If Grampa Abe is known for anything, it's his love of pointless yarns. Often popping up at 742 Evergreen Terrace with tales that no one asked for, Abe's imagination can easily get carried away. Nowhere is that more apparent than his fondness for sharing his version of the war. According to multiple episodes of "The Simpsons," Abe fought in the army during World War II before claiming to have served in the Navy later on. Unsurprisingly, there's not much clarity to his stories, with many of them becoming pretty unbelievable.

In Season 15's "The Regina Monologues," Abe suddenly remembers a woman named Edwina he left on the shores of Britain during the war. Unknown to any of the Simpsons, Abe fathered an illegitimate child called Abbey, who bears a striking resemblance to Homer. The fact it had taken 15 seasons for this family secret to be found out is suspicious in itself, followed by his half-hearted return to Ireland in "In The Name of the Grandfather." It's always been obvious that we are clutching at straws with Abe's stories, but the minds behind "The Simpsons" arguably lean on his flights of fancy a little too much.

The side characters of Springfield that don't have backstories

One of the best things about the town of Springfield is its abundance of interesting characters. While many of them are fleshed out and frequently return in future episodes, others are quietly phased out with no real notice. It's this second type of character that can be the most confusing. To give the Simpsons family something interesting to do, characters are often brought in for one episode and never seen again. This would be fine if we didn't eventually see them in an impromptu musical number or town hall meeting.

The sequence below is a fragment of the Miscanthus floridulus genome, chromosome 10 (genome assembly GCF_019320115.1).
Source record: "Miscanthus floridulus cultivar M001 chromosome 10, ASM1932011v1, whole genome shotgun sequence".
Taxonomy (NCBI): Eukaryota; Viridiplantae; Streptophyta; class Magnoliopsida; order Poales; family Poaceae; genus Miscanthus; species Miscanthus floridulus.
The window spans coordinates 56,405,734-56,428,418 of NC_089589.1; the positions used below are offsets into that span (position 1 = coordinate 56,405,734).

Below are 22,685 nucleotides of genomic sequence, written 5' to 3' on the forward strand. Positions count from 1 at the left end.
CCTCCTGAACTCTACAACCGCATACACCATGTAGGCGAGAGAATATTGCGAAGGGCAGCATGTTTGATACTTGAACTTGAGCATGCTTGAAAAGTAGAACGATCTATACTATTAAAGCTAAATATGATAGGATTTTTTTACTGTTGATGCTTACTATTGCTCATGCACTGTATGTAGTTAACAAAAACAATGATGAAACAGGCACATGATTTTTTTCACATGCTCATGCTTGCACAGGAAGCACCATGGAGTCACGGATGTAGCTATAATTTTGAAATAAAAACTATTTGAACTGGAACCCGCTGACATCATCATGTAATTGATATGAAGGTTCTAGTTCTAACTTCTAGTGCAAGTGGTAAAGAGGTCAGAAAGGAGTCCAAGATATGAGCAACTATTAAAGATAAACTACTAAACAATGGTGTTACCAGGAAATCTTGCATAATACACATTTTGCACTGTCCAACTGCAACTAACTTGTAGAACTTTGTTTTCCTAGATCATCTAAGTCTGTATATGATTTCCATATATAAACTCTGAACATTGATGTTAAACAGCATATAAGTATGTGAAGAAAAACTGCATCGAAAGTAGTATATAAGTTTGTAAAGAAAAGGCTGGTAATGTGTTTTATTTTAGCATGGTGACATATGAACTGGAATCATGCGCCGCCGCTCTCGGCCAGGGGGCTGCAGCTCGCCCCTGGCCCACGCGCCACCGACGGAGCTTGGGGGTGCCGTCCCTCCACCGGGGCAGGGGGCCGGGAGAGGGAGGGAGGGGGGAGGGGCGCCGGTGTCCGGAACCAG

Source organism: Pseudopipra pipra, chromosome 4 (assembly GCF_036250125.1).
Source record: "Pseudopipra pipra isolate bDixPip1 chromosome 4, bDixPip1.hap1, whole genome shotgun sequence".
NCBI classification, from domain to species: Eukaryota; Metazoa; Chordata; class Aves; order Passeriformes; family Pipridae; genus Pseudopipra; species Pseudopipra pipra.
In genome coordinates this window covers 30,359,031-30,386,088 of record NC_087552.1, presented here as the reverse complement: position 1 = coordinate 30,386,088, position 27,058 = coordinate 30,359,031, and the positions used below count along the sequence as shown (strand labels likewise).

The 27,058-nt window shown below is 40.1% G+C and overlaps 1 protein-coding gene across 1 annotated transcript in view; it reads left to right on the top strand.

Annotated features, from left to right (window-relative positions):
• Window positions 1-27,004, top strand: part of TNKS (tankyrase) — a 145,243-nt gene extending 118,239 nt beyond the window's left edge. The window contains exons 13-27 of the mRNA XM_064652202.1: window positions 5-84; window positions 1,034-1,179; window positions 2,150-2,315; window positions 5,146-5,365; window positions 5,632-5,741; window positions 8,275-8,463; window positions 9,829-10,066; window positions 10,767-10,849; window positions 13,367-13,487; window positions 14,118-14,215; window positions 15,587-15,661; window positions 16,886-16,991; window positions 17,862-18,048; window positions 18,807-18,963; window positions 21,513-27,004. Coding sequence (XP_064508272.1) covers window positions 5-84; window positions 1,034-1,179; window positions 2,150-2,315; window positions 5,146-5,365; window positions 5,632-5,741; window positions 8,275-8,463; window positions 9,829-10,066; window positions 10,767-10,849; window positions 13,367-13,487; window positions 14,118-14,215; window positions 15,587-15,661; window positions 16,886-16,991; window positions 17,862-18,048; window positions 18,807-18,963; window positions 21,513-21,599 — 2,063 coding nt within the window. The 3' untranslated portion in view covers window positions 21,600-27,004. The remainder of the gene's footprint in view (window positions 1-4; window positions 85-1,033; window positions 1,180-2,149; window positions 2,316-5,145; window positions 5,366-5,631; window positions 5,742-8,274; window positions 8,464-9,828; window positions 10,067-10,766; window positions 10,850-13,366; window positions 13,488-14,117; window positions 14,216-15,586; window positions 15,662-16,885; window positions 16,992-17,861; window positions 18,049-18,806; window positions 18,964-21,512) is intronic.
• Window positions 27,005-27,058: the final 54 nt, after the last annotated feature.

This character recycling happens more often than we might think. In Season 1's "Life on the Fast Lane," Marge becomes enamored with local bowling teacher Jacques, almost having an affair with him. After that, he's rarely seen unless he's being used as a crowd filler. The same can be said for the sexy belly dancer Homer is enamored with in "Homer's Night Out," who later turns up on a charity single and the monorail musical number. Why go to all that trouble for no background? There's no real answer, making episodes a frustrating watch for die-hard fans.

The Simpsons kids have had birthdays

Since 1989, the Simpsons have been exactly the same age — or at least, that's how we remember it. Back in the earlier seasons of the show, both Bart and Lisa were shown to have birthdays that made them their recurring ages of 10 and 8. "Radio Bart" confirms Bart would have been 9 for the first few seasons of "The Simpsons," as viewers watch him bored senseless at his party before causing trouble with Homer's gift of a radio microphone. Similarly, the now-banned Season 3 episode "Stark Raving Dad" revolves around Bart finding the perfect gift for Lisa's 8th birthday. With each coming of age happening in real-time, viewers would expect the family to continue growing up.

After these earlier episodes, the Simpsons family remains one age for the rest of the present day. Future birthdays and coming-of-age dramas are imagined in future predictions, such as their Christmas in Season 23's "Holidays of Futures Passed," or Lisa's wedding in the Season 6 episode of the same name. Homer would actually be 66 if creators continued to age him. And why can't we see Maggie grow up? The choice to both age them and keep them the same is beyond confusing.